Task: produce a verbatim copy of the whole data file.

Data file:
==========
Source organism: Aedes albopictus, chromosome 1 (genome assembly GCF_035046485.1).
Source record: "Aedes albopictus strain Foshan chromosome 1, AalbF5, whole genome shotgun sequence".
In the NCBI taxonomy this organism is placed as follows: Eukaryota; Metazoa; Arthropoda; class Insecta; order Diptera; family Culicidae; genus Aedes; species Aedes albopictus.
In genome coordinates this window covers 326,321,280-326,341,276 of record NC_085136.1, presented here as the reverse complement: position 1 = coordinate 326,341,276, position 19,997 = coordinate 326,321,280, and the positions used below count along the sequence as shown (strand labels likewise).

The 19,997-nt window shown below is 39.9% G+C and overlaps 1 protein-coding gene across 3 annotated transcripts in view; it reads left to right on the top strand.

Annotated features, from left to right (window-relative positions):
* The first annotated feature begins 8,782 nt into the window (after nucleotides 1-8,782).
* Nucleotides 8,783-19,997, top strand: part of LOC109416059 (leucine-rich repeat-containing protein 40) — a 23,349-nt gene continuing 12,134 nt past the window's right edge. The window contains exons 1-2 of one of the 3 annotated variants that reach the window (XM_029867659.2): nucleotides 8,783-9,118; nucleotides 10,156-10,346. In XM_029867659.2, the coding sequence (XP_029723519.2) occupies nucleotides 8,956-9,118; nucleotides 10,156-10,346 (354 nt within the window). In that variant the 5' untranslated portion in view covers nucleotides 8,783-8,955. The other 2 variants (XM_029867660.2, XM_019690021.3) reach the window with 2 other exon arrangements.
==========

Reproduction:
Source organism: Aedes albopictus, chromosome 1 (genome assembly GCF_035046485.1).
Source record: "Aedes albopictus strain Foshan chromosome 1, AalbF5, whole genome shotgun sequence".
In the NCBI taxonomy this organism is placed as follows: Eukaryota; Metazoa; Arthropoda; class Insecta; order Diptera; family Culicidae; genus Aedes; species Aedes albopictus.
In genome coordinates this window covers 326,321,280-326,341,276 of record NC_085136.1, presented here as the reverse complement: position 1 = coordinate 326,341,276, position 19,997 = coordinate 326,321,280, and the positions used below count along the sequence as shown (strand labels likewise).

The 19,997-nt window shown below is 39.9% G+C and overlaps 1 protein-coding gene across 3 annotated transcripts in view; it reads left to right on the top strand.

Annotated features, from left to right (window-relative positions):
* The first annotated feature begins 8,782 nt into the window (after nucleotides 1-8,782).
* Nucleotides 8,783-19,997, top strand: part of LOC109416059 (leucine-rich repeat-containing protein 40) — a 23,349-nt gene continuing 12,134 nt past the window's right edge. The window contains exons 1-2 of one of the 3 annotated variants that reach the window (XM_029867659.2): nucleotides 8,783-9,118; nucleotides 10,156-10,346. In XM_029867659.2, the coding sequence (XP_029723519.2) occupies nucleotides 8,956-9,118; nucleotides 10,156-10,346 (354 nt within the window). In that variant the 5' untranslated portion in view covers nucleotides 8,783-8,955. The other 2 variants (XM_029867660.2, XM_019690021.3) reach the window with 2 other exon arrangements.